Pros & cons of the #OpenToWork banner on LinkedIn, Tips from an Executive Recruiter

The best way to use #OpenToWork banner on LinkedIn - Tips from Executive Recruiter, Michelle You ©
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The green #OpenToWork banner on LinkedIn profile photo is designed to help job seekers get noticed and land a job faster. But, the reality is complicated. LinkedIn data said that it’s beneficial for job seekers, but some recruiters and coaches are against it. What should you do? Banner or no banner? Keep reading to find out my strategy for this controversial issue from an Executive Recruiter's point of view. Follow on LinkedIn for free career advice.

Turn on the “Open to work” feature

I highly recommend job seekers or anyone who is interested in new opportunities to turn on the “Open to work” feature on your LinkedIn profile. You can add job preferences including Job titles, Workplaces, Job locations, Start date, and Job types. This will improve your job recommendations from LinkedIn and turn on job alerts matching your preferences, so that you can apply early when a suitable job is posted on LinkedIn.

There are two options for you to choose who can see this:

  1. All LinkedIn members: This also includes recruiters and people at your current company. The #OpenToWork green banner will be added automatically to your photo.

  2. Recruiters only: People using LinkedIn Recruiter (a paid LinkedIn product). Recruiters at your current company and related companies will be excluded to protect your privacy. No banner on your photo.

Should you use the “OpenToWork” banner?

If you’re currently employed and don’t want your boss and colleagues to know about this, the no banner option is an obvious choice.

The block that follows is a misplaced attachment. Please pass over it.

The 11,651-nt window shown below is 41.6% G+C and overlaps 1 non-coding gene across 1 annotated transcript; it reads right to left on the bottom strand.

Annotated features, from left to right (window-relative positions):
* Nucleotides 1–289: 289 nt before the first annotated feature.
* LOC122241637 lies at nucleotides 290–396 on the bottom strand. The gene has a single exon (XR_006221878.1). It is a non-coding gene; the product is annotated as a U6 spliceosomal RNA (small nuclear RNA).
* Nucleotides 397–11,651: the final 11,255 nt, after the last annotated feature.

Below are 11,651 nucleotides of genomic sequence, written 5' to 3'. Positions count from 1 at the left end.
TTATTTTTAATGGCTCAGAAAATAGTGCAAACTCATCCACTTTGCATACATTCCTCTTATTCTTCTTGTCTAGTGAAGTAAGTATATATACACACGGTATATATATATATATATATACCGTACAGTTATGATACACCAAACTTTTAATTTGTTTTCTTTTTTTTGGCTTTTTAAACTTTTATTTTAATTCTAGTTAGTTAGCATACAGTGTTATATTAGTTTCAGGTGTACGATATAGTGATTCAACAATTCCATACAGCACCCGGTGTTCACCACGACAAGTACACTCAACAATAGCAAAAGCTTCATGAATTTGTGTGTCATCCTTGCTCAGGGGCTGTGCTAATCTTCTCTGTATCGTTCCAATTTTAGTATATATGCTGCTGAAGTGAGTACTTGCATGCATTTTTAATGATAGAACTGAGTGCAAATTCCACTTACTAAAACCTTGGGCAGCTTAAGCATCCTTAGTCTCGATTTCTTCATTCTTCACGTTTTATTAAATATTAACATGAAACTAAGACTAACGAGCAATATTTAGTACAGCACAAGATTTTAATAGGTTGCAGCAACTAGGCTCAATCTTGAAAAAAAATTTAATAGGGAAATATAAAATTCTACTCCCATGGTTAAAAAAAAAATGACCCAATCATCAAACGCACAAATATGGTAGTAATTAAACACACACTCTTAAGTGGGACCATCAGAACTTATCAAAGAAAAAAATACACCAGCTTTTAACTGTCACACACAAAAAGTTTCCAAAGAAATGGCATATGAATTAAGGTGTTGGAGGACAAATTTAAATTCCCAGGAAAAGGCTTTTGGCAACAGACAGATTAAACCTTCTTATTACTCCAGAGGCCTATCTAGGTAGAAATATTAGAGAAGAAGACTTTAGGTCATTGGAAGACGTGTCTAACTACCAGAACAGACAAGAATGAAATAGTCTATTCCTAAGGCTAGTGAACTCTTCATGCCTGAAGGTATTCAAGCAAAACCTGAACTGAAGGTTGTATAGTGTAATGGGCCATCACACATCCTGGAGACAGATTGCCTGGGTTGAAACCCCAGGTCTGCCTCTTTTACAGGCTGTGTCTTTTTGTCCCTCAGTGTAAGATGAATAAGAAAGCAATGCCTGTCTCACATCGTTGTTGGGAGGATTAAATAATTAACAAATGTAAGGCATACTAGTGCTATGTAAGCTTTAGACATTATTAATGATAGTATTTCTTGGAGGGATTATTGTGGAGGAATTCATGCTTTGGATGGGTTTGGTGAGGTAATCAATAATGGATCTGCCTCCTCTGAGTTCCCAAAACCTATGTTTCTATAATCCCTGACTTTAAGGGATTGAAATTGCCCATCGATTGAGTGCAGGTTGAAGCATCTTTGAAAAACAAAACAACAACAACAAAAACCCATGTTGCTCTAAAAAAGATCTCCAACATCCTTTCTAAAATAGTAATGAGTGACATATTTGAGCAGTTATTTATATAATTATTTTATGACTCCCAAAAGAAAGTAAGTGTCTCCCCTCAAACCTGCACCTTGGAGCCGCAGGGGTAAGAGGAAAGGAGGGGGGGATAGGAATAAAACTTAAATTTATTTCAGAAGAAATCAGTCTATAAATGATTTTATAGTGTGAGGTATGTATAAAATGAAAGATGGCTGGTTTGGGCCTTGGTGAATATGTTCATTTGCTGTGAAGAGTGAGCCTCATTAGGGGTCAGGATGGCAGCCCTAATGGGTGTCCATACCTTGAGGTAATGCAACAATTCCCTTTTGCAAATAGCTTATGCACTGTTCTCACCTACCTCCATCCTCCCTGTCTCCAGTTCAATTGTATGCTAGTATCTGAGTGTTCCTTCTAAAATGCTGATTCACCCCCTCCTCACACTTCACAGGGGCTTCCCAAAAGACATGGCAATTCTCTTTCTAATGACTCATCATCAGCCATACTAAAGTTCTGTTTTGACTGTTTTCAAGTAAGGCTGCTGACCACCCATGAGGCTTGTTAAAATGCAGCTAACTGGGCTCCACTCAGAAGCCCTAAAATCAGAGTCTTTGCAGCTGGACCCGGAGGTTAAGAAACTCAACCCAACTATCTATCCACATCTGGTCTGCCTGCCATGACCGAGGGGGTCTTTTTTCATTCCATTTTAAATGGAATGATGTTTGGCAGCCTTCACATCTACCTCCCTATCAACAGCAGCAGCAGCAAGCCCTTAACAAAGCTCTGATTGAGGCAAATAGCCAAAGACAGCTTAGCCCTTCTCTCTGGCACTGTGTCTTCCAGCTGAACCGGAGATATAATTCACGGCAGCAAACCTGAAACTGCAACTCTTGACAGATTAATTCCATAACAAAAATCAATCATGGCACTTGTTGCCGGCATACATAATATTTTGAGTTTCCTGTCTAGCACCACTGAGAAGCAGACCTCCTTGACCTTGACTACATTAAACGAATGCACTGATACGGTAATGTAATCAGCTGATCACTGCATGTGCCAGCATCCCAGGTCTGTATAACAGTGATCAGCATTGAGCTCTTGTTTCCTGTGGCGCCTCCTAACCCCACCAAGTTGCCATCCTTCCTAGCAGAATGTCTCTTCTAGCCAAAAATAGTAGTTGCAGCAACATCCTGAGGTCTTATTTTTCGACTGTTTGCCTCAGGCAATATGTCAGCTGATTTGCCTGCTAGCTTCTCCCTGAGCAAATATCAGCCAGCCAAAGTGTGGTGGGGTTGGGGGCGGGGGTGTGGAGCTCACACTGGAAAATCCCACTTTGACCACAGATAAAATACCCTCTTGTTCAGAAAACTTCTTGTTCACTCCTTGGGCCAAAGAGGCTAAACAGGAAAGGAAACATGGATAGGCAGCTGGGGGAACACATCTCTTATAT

If you’re out of a job due to layoff or other reasons, when you’re actively looking, you should put up the “OpenToWork” banner publicly, right? Well, it depends. The following are the pros and cons of using the #OpenToWork banner and my strategy for you to get the benefits of both options.

Pros of the “OpenToWork” banner:

  1. It’s the most efficient way to broadcast that you’re looking for new opportunities. It’s public and eye-catching, you can also send out a standard or customized (recommended) message to all LinkedIn members.

  1. It’s the best way to get support on LinkedIn from people in your network or even outside of your network. They can add CFBR (Commenting For Better Reach) and hopefully someone knows about some opportunities that may be helpful for you. I believe that many professionals on LinkedIn genuinely want to help others without anything in return. 

  1. Some recruiters may contact you directly. LinkedIn recommends job seekers to use the “Open To Work” banner and said that “our data show that they are, on average, 40% more likely to receive InMails from recruiters”. 

Cons of the “OpenToWork” banner:

  1. You may become an easy target of spammers or a victim of fake job offers. Nowadays, there are many fake LinkedIn profiles and many of them pretend to be executives at big companies or founders of fake start-ups. I have heard different stories about fake job offers too. 

So, you have to be very careful, always do your due diligence, and make sure people contact you are who they say they are, and the job opportunities are legitimate. 

Read my tips on how to deal with strangers on LinkedIn.

  1. Many people believe that the banner will make you look “too available” and make you somewhat look like a desperate job seeker. Doesn’t matter whether they’re right or wrong about it, once people get this first impression about you, psychologically, it'll be very hard for them to get rid of the image of a desperate job seeker from their minds.  Read the related post - The science every professional should learn to prepare for your next career move.